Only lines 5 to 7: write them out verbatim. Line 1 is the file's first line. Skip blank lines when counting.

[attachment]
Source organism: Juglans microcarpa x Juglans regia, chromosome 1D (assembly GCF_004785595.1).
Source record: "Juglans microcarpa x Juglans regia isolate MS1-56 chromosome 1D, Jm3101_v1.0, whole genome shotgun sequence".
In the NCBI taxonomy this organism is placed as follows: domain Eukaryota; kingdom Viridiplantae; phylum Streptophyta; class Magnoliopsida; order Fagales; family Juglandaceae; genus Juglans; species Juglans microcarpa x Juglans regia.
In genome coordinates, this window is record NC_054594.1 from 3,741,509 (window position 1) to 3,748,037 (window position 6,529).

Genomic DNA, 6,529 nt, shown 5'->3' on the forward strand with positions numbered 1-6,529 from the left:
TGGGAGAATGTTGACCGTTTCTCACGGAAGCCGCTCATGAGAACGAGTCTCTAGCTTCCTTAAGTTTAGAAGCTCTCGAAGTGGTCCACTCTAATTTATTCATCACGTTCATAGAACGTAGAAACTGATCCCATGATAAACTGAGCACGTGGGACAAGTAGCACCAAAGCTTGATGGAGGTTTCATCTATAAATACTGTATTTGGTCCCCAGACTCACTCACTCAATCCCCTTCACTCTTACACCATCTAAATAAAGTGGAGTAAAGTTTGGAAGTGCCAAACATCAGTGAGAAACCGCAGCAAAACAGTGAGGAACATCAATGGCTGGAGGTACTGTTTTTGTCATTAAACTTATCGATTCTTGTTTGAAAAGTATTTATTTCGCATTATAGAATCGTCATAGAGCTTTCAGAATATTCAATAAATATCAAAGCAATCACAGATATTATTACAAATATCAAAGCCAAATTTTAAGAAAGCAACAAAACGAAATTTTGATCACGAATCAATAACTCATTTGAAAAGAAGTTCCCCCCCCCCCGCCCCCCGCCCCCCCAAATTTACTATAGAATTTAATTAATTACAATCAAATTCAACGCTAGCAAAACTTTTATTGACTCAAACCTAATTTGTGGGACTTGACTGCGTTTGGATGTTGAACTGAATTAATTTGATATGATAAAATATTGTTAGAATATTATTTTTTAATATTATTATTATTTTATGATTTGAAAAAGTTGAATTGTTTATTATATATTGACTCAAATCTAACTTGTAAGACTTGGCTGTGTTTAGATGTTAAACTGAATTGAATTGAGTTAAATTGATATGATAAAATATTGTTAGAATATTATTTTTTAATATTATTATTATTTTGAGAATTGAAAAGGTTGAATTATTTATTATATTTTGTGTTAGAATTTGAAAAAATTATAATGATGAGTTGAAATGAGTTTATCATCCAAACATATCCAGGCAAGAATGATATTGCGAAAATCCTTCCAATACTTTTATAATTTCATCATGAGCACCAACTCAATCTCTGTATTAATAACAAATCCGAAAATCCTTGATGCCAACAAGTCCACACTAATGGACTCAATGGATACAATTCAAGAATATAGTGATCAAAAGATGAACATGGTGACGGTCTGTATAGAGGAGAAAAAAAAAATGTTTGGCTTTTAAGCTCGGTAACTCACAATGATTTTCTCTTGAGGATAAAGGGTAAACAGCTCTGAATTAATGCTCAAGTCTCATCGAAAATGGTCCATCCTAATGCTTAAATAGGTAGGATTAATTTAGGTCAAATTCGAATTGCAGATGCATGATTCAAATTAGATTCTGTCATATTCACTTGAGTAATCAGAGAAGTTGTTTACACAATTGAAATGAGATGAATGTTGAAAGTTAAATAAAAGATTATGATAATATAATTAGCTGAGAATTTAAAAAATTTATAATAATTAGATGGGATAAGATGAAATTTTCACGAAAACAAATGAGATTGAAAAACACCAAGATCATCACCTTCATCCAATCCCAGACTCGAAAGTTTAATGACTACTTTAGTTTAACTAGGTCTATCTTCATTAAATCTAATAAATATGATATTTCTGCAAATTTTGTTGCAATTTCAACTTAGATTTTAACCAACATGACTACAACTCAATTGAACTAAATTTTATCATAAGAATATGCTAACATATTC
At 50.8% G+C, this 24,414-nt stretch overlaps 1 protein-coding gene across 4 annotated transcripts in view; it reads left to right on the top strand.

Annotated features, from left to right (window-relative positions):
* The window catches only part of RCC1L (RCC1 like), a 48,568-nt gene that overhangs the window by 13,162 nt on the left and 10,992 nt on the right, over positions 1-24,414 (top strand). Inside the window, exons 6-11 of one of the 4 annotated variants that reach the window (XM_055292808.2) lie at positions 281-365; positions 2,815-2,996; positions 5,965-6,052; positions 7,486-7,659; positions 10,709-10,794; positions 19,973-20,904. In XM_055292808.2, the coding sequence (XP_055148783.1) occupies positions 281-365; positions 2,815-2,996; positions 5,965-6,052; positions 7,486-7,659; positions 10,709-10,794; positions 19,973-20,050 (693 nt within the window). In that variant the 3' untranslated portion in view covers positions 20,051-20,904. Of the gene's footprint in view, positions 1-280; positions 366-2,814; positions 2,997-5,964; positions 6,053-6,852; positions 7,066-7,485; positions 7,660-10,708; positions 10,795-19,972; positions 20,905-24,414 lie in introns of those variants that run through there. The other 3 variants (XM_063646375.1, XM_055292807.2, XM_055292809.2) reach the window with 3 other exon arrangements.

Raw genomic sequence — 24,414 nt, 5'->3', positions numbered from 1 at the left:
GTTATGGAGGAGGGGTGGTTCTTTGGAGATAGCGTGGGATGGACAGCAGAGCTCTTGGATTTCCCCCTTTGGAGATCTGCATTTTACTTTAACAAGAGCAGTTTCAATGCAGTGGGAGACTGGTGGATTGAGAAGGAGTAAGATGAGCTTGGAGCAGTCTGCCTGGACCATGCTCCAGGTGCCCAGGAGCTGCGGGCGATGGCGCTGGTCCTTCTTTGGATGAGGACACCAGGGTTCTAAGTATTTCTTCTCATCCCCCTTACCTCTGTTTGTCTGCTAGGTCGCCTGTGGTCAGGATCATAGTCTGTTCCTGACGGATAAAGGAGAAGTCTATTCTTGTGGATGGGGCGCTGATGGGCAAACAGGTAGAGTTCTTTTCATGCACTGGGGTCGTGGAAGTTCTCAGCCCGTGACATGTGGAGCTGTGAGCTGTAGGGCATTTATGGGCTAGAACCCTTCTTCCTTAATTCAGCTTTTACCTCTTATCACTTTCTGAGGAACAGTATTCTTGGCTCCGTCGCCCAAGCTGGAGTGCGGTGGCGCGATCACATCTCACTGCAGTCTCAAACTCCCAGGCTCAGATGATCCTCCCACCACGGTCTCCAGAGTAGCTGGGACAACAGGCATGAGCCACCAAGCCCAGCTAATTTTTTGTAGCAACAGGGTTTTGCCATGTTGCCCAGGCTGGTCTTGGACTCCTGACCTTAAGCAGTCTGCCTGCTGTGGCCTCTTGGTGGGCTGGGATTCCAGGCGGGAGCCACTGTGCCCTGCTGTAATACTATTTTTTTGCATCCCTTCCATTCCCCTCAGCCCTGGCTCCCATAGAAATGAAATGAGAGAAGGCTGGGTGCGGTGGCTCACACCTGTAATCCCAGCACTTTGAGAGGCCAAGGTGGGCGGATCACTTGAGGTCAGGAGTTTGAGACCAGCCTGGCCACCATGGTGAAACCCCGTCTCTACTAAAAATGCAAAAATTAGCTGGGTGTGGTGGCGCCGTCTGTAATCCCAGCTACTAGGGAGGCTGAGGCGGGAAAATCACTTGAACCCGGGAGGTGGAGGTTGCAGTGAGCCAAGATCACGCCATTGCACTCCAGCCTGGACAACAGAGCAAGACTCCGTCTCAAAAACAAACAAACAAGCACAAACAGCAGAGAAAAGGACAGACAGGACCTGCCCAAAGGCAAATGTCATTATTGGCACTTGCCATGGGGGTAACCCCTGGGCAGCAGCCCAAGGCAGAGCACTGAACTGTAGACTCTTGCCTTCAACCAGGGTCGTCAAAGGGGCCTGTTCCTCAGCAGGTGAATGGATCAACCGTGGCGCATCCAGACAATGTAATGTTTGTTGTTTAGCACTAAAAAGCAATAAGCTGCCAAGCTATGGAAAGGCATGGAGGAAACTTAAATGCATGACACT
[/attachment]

Genomic DNA, 6,529 nt, shown 5'->3' on the forward strand with positions numbered 1-6,529 from the left:
TGGGAGAATGTTGACCGTTTCTCACGGAAGCCGCTCATGAGAACGAGTCTCTAGCTTCCTTAAGTTTAGAAGCTCTCGAAGTGGTCCACTCTAATTTATTCATCACGTTCATAGAACGTAGAAACTGATCCCATGATAAACTGAGCACGTGGGACAAGTAGCACCAAAGCTTGATGGAGGTTTCATCTATAAATACTGTATTTGGTCCCCAGACTCACTCACTCAATCCCCTTCACTCTTACACCATCTAAATAAAGTGGAGTAAAGTTTGGAAGTGCCAAACATCAGTGAGAAACCGCAGCAAAACAGTGAGGAACATCAATGGCTGGAGGTACTGTTTTTGTCATTAAACTTATCGATTCTTGTTTGAAAAGTATTTATTTCGCATTATAGAATCGTCATAGAGCTTTCAGAATATTCAATAAATATCAAAGCAATCACAGATATTATTACAAATATCAAAGCCAAATTTTAAGAAAGCAACAAAACGAAATTTTGATCACGAATCAATAACTCATTTGAAAAGAAGTTCCCCCCCCCCCGCCCCCCGCCCCCCCAAATTTACTATAGAATTTAATTAATTACAATCAAATTCAACGCTAGCAAAACTTTTATTGACTCAAACCTAATTTGTGGGACTTGACTGCGTTTGGATGTTGAACTGAATTAATTTGATATGATAAAATATTGTTAGAATATTATTTTTTAATATTATTATTATTTTATGATTTGAAAAAGTTGAATTGTTTATTATATATTGACTCAAATCTAACTTGTAAGACTTGGCTGTGTTTAGATGTTAAACTGAATTGAATTGAGTTAAATTGATATGATAAAATATTGTTAGAATATTATTTTTTAATATTATTATTATTTTGAGAATTGAAAAGGTTGAATTATTTATTATATTTTGTGTTAGAATTTGAAAAAATTATAATGATGAGTTGAAATGAGTTTATCATCCAAACATATCCAGGCAAGAATGATATTGCGAAAATCCTTCCAATACTTTTATAATTTCATCATGAGCACCAACTCAATCTCTGTATTAATAACAAATCCGAAAATCCTTGATGCCAACAAGTCCACACTAATGGACTCAATGGATACAATTCAAGAATATAGTGATCAAAAGATGAACATGGTGACGGTCTGTATAGAGGAGAAAAAAAAAATGTTTGGCTTTTAAGCTCGGTAACTCACAATGATTTTCTCTTGAGGATAAAGGGTAAACAGCTCTGAATTAATGCTCAAGTCTCATCGAAAATGGTCCATCCTAATGCTTAAATAGGTAGGATTAATTTAGGTCAAATTCGAATTGCAGATGCATGATTCAAATTAGATTCTGTCATATTCACTTGAGTAATCAGAGAAGTTGTTTACACAATTGAAATGAGATGAATGTTGAAAGTTAAATAAAAGATTATGATAATATAATTAGCTGAGAATTTAAAAAATTTATAATAATTAGATGGGATAAGATGAAATTTTCACGAAAACAAATGAGATTGAAAAACACCAAGATCATCACCTTCATCCAATCCCAGACTCGAAAGTTTAATGACTACTTTAGTTTAACTAGGTCTATCTTCATTAAATCTAATAAATATGATATTTCTGCAAATTTTGTTGCAATTTCAACTTAGATTTTAACCAACATGACTACAACTCAATTGAACTAAATTTTATCATAAGAATATGCTAACATATTC
At 50.8% G+C, this 24,414-nt stretch overlaps 1 protein-coding gene across 4 annotated transcripts in view; it reads left to right on the top strand.